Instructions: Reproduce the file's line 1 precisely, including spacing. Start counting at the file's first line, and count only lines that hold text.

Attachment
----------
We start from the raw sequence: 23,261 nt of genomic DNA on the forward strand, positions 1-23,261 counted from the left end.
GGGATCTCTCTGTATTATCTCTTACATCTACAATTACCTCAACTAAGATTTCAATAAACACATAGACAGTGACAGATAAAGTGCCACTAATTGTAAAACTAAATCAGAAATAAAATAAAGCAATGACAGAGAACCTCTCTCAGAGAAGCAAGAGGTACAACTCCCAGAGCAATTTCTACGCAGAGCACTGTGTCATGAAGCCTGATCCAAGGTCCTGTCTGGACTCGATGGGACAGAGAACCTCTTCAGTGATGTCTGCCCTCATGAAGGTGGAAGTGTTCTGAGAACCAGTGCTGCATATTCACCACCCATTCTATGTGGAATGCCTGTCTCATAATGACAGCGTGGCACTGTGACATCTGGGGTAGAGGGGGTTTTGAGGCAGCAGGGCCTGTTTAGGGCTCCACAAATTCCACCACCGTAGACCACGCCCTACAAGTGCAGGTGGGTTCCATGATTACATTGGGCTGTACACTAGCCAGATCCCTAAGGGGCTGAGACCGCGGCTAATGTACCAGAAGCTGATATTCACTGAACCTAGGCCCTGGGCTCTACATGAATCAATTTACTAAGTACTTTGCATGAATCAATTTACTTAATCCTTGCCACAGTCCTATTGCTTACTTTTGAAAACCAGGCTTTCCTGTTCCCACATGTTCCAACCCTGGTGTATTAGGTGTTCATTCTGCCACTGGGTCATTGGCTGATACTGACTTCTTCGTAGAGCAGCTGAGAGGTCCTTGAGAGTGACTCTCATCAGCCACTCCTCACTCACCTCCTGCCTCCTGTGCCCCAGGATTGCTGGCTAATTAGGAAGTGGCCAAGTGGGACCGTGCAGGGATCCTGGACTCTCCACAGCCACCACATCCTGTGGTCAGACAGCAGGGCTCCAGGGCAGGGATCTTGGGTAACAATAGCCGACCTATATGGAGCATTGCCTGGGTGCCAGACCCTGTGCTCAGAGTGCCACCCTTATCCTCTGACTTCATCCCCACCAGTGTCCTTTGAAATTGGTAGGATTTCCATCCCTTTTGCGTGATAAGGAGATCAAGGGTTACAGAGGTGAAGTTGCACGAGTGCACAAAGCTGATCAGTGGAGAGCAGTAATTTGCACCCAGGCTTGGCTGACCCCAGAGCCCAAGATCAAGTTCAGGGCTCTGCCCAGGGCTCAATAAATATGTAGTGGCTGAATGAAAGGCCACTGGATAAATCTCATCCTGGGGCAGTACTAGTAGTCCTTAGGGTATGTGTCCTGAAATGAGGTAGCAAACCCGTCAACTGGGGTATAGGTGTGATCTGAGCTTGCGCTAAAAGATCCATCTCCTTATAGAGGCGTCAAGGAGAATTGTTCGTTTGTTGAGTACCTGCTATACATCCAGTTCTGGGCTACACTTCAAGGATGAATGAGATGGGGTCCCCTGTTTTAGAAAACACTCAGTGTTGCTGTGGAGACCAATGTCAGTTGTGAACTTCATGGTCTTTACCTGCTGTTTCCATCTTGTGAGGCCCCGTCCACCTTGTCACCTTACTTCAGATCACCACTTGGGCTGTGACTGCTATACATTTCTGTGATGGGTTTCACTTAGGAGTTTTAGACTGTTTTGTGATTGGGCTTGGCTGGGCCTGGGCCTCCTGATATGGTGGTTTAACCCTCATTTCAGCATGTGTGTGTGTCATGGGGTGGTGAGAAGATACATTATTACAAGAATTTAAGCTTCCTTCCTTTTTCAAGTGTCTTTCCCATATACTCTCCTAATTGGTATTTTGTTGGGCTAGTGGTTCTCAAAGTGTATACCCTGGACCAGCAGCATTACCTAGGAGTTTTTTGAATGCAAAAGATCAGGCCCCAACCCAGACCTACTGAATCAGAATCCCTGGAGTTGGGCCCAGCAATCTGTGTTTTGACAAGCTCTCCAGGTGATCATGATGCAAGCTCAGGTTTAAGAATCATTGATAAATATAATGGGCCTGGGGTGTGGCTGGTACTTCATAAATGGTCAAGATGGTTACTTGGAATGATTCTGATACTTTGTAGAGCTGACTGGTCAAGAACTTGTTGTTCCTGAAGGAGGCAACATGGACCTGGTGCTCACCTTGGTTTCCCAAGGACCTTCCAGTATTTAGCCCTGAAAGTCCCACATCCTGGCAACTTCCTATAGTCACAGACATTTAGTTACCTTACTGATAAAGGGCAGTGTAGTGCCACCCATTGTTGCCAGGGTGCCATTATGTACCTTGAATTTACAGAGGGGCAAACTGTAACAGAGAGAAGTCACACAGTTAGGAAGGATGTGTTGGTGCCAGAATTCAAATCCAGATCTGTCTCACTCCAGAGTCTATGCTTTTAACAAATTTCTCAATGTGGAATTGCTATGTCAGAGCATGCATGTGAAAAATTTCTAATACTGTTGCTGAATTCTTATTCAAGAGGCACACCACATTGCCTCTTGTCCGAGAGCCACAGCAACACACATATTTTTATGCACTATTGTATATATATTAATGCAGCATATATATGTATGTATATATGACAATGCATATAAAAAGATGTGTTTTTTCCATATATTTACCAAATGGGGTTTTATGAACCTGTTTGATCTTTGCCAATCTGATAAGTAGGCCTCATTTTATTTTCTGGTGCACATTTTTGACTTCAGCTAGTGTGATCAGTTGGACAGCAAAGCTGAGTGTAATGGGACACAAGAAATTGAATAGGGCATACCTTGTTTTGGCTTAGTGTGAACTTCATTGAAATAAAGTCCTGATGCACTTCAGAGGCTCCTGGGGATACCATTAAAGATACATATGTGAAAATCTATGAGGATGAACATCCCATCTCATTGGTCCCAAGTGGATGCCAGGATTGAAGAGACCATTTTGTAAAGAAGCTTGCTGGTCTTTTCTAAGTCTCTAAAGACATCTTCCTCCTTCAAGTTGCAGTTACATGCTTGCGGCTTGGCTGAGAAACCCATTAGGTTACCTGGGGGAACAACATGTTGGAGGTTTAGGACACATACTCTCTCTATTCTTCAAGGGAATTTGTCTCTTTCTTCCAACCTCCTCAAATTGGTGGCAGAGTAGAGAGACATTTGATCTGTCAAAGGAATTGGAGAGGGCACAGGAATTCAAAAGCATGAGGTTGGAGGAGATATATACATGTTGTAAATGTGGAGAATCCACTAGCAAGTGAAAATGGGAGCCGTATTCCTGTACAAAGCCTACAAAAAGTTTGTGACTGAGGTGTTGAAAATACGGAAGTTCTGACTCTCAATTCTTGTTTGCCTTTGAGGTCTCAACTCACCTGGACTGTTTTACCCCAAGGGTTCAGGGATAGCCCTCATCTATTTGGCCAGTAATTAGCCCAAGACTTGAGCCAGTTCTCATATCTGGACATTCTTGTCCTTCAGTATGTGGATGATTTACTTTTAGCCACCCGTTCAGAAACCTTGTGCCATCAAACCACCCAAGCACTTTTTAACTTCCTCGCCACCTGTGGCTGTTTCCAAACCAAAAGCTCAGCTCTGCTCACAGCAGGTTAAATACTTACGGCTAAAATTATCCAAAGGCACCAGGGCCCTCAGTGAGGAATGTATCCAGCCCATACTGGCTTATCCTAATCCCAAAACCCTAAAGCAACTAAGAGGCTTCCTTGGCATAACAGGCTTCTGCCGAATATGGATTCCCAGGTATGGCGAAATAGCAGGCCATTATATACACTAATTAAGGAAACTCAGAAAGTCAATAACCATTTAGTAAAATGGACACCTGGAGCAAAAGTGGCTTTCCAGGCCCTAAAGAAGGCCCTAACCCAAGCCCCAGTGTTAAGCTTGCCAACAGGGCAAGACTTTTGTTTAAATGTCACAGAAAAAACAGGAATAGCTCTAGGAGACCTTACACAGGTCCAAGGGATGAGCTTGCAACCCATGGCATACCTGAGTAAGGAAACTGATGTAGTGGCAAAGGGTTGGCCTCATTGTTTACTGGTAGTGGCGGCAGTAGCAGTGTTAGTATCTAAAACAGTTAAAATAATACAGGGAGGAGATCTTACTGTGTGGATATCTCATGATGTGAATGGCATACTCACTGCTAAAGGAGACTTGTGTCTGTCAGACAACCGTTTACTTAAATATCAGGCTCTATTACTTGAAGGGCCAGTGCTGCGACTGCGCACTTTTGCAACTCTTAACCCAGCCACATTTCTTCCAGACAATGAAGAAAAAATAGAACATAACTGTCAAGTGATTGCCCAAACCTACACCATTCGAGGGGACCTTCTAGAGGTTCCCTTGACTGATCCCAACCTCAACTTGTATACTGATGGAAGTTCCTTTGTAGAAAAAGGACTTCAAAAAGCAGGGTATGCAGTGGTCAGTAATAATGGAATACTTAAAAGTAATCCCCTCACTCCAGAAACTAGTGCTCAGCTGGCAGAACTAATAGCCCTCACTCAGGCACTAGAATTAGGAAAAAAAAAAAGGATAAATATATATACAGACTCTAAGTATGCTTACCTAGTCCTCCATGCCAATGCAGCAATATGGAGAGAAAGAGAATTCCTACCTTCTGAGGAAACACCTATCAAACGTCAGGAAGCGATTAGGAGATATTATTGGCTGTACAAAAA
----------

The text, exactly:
We start from the raw sequence: 23,261 nt of genomic DNA on the forward strand, positions 1-23,261 counted from the left end.